In a pre-dawn raid on Saturday, six to eight assailants broke into the house of the man, identified by the US State Department as Warren Weinstein, and abducted him after overpowering security guards. — File Photo

 

LAHORE: An American aid expert kidnapped at gunpoint from his home in the Pakistani city of Lahore was targeted because of his nationality, police said Sunday as they scrambled for leads.

Anti-American tensions are at an all-time high in Pakistan after a covert US raid killed Osama bin Laden on May 2.

The US embassy named the man as Warren Weinstein, who Pakistani police said is a senior official at US-based consultancy J.E. Austin, which works on development projects in the frontline state in the war on al Qaeda.

He was snatched at dawn on Saturday in the wealthy neighbourhood of Model Town, just two days before he was due to return to the United States after five years in the deeply conservative nuclear-armed Muslim country of 167 million.

“One thing has been confirmed - that he is American and that he was kidnapped for this reason,” Atif Hayat, a senior police criminal investigation official told AFP in Lahore.

There had still been no claim of responsibility, he said, and officers were questioning his guards and colleagues, and combing phone records, as part of the search. “So far we have no clue, nor has anyone contacted us,” he said.

Although kidnappings of Westerners are relatively rare in Pakistan, abductions in the country involve both al Qaeda-linked militants and criminals looking for pay-offs.

Lahore is the capital of the eastern province of Punjab and considered one of Pakistan's more liberal cities. Other Westerners abducted in recent years have been snatched in far more volatile parts of the country.

Police described the abductors as Urdu-speakers, so not obviously from the militant flashpoints in the northwest, wearing Western-style shirts and trousers, according to witness testimony from one of Weinstein's guards.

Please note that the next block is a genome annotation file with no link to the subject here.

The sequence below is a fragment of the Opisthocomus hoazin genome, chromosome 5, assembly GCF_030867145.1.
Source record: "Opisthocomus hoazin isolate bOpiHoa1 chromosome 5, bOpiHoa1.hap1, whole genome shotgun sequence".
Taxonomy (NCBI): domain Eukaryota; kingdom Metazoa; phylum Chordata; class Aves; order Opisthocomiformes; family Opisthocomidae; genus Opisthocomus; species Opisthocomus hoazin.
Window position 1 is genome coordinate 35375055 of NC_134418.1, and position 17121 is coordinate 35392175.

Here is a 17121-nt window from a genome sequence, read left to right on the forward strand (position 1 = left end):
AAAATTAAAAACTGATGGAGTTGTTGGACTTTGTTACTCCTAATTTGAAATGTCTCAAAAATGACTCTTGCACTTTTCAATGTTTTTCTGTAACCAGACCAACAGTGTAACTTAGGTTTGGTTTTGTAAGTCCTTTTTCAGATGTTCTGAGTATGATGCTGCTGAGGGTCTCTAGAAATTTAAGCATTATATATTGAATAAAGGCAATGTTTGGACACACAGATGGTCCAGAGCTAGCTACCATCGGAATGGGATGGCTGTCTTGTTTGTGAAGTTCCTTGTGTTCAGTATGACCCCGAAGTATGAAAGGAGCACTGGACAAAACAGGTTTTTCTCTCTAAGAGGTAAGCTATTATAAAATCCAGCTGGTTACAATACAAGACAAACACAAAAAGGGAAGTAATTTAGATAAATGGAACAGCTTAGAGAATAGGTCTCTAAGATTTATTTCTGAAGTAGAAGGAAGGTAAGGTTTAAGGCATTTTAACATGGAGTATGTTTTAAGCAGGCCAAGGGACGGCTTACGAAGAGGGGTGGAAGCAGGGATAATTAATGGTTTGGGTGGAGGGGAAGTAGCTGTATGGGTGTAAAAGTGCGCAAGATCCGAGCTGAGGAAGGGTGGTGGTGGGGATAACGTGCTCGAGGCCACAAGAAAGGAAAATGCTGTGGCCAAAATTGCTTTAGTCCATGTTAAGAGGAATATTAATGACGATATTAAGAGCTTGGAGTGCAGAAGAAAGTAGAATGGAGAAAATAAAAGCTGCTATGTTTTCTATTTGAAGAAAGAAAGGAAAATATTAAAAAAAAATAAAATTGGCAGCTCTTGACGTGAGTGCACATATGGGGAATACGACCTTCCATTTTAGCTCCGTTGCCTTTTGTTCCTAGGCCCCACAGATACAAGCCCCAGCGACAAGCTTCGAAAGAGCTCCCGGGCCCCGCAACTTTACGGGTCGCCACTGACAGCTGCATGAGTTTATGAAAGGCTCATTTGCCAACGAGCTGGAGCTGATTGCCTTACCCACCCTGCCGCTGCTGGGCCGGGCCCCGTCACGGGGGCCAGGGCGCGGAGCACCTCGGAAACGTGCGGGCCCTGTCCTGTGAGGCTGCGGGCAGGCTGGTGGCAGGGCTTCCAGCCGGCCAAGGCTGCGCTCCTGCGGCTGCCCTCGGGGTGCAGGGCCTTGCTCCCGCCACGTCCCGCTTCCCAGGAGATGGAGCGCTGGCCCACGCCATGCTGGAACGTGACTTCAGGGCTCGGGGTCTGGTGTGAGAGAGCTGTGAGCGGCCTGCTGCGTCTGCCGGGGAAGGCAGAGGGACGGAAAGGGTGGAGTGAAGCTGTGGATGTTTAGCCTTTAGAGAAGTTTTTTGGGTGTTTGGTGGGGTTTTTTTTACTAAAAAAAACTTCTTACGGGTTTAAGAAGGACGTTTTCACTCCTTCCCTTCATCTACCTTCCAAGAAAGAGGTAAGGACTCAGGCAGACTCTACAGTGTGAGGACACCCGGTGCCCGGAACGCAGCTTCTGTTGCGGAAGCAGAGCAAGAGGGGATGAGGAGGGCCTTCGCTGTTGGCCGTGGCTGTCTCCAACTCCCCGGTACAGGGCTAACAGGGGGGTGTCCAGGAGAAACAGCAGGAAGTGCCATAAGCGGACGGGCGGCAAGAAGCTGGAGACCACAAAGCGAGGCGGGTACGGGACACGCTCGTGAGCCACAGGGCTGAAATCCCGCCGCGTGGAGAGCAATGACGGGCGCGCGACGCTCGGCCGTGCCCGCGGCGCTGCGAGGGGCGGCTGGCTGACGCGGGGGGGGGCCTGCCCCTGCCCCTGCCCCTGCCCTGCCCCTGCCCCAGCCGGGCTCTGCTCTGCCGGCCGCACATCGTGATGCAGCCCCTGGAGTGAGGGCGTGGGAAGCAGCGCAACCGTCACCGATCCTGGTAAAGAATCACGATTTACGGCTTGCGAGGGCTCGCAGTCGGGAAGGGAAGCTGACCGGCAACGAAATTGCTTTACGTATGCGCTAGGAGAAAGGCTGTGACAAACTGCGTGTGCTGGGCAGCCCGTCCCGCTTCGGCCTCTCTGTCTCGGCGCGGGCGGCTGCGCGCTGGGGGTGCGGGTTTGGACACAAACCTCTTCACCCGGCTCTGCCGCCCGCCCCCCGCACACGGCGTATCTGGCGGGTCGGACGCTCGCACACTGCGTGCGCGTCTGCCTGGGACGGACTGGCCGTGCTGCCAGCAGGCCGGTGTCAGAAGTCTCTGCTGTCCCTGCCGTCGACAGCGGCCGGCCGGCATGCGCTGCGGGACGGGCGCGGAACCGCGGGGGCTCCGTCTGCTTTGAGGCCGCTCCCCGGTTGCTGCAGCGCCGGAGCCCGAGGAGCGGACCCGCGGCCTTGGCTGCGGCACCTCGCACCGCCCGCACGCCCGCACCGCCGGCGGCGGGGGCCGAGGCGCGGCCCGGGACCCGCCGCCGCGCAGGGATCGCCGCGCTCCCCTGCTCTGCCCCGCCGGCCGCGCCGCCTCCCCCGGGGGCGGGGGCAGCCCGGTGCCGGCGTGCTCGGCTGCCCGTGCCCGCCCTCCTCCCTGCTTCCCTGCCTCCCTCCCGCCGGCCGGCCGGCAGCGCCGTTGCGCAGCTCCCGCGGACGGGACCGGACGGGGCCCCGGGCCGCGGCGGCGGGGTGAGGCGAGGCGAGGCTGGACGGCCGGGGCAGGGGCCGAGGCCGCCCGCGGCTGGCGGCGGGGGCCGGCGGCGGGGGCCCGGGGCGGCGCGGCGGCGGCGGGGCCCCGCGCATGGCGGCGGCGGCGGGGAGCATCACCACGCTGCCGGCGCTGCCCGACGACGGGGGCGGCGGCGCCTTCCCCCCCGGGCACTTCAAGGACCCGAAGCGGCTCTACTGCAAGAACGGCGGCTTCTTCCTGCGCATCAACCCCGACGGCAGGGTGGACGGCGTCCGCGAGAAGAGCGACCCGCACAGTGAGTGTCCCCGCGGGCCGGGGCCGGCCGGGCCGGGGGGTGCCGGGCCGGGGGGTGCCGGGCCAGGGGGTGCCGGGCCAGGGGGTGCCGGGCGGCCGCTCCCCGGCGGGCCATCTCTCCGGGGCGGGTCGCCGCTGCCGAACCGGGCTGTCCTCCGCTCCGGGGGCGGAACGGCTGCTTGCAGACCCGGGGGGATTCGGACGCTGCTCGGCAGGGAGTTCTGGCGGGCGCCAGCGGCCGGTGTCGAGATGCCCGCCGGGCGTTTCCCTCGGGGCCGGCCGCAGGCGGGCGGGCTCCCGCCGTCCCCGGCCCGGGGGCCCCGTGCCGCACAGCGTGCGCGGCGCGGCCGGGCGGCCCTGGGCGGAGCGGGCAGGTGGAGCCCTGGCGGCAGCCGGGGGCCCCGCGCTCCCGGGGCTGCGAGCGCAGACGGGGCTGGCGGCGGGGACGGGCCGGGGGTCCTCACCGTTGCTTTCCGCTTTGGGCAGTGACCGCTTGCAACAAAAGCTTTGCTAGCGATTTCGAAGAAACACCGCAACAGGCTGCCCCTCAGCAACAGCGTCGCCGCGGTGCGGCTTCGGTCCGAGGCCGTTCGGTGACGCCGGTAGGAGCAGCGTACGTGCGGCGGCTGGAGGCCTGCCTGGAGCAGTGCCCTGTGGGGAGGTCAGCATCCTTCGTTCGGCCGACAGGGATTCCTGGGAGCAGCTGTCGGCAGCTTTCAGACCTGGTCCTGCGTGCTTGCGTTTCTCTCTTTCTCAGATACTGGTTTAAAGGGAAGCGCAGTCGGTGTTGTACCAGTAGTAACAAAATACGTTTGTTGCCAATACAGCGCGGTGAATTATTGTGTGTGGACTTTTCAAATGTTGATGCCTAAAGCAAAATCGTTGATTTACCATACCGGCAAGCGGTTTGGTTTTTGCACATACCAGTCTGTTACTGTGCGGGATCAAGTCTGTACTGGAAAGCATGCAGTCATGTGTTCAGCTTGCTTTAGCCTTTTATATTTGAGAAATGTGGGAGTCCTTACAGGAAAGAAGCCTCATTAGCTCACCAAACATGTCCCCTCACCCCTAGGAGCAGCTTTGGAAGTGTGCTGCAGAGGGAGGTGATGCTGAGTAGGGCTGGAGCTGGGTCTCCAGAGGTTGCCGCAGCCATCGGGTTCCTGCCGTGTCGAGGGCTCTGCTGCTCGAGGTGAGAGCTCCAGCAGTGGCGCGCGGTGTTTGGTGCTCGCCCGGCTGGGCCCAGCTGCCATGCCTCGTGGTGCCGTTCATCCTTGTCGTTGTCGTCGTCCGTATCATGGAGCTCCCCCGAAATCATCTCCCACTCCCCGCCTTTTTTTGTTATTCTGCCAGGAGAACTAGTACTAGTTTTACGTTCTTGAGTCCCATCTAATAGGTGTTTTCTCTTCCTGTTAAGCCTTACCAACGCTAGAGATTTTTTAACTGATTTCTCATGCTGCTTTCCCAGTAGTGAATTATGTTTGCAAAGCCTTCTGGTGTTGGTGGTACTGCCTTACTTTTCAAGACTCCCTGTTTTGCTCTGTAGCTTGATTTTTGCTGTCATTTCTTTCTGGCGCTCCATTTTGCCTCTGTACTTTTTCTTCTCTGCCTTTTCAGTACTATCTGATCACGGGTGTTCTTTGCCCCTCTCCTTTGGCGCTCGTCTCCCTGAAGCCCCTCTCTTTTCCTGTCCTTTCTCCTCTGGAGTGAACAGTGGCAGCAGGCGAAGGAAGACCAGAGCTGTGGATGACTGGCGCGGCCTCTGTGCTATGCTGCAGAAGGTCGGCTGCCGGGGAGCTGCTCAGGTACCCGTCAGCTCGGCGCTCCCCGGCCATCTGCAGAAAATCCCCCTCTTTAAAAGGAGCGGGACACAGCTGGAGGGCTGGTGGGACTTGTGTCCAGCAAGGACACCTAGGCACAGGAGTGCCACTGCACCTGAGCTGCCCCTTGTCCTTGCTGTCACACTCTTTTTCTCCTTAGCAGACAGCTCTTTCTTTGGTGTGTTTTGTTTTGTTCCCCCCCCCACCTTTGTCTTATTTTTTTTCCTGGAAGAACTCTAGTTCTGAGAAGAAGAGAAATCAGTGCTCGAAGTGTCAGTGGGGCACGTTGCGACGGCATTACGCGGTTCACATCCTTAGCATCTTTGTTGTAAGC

Investigators have been frustrated by a lack of witnesses coming forward to say they saw him being driven off in what kind of vehicle.

Police said eight kidnappers forced their way into the house by offering food to the guards for a traditional pre-dawn meal at 3:30 am (2230 GMT Friday) before beginning the daily Ramadan fast of observant Muslims.

Hayat said the kidnappers tied up, blindfolded and taped over the mouths of the security guards, locked them in a room and then took the driver upstairs to Weinstein's bedroom.

“They did not take away anything from the house except the man,” he said.

Police say Weinstein is around 65 years old, from Maryland and speaks Urdu.

He blended in by wearing traditional Pakistani clothes of baggy trousers, a loose-fitting shirt and a waistcoat, they said.

“This is a high-profile case and two police teams are busy in the investigation,” said Hayat. “There are up to 25 local Pakistani staff working under him and we're also questioning them.

“We are collecting call data of all those working in the office including Weinstein's phone calls,” said Hayat.

Few neighbours seemed to know Weinstein, who police said had lived in Lahore since 2006, working for J.E. Austin Associates, which recently completed a development project in the militant-infested northwestern tribal belt.

One man told AFP on condition of anonymity that he had only seen a foreigner in the street twice in six years.

“I thought it was some NGO office. Not many houses are given on rent in this area,” he said.

Pakistani-US relations are in dire straits, set back seriously by Pakistan's seven-week detention of a CIA contractor who killed two men in Lahore in January and the American operation to kill bin Laden.

US citizen Raymond Davis was eventually released after $2 million in blood money was paid to the families of the dead, but the incident sparked huge anger in Pakistan and raised deep suspicions about covert CIA operations.

Washington last Monday revised a travel warning, saying that Americans throughout Pakistan have been kidnapped for ransom or for personal reasons.

On July 1, a Swiss couple were seized while on holiday in Baluchistan, a sparsely-populated southwestern province bordering Iran and Afghanistan known for separatist violence and Taliban activity.

Wali-ur Rehman, deputy chief of Pakistan's umbrella Taliban faction later claimed responsibility for that kidnapping.

In February 2009, an American UN official was also kidnapped and held for two months in Baluchistan.

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